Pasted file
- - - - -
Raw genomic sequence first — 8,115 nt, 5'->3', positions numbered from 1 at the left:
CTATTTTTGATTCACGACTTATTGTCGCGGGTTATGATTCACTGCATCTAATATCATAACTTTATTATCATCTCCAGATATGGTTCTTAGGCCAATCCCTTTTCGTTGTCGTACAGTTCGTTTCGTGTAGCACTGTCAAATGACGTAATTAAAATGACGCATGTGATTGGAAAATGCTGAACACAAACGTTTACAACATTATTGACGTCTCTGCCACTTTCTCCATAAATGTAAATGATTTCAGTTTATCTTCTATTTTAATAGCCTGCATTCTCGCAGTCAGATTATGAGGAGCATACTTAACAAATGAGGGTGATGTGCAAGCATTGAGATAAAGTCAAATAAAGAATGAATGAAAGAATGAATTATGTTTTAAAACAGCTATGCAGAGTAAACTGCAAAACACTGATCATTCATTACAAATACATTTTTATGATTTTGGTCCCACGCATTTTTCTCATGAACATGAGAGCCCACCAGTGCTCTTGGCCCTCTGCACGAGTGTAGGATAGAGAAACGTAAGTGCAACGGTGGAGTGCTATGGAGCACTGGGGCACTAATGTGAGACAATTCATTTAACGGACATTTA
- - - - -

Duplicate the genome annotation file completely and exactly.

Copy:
Raw genomic sequence first — 8,115 nt, 5'->3', positions numbered from 1 at the left:
CTATTTTTGATTCACGACTTATTGTCGCGGGTTATGATTCACTGCATCTAATATCATAACTTTATTATCATCTCCAGATATGGTTCTTAGGCCAATCCCTTTTCGTTGTCGTACAGTTCGTTTCGTGTAGCACTGTCAAATGACGTAATTAAAATGACGCATGTGATTGGAAAATGCTGAACACAAACGTTTACAACATTATTGACGTCTCTGCCACTTTCTCCATAAATGTAAATGATTTCAGTTTATCTTCTATTTTAATAGCCTGCATTCTCGCAGTCAGATTATGAGGAGCATACTTAACAAATGAGGGTGATGTGCAAGCATTGAGATAAAGTCAAATAAAGAATGAATGAAAGAATGAATTATGTTTTAAAACAGCTATGCAGAGTAAACTGCAAAACACTGATCATTCATTACAAATACATTTTTATGATTTTGGTCCCACGCATTTTTCTCATGAACATGAGAGCCCACCAGTGCTCTTGGCCCTCTGCACGAGTGTAGGATAGAGAAACGTAAGTGCAACGGTGGAGTGCTATGGAGCACTGGGGCACTAATGTGAGACAATTCATTTAACGGACATTTA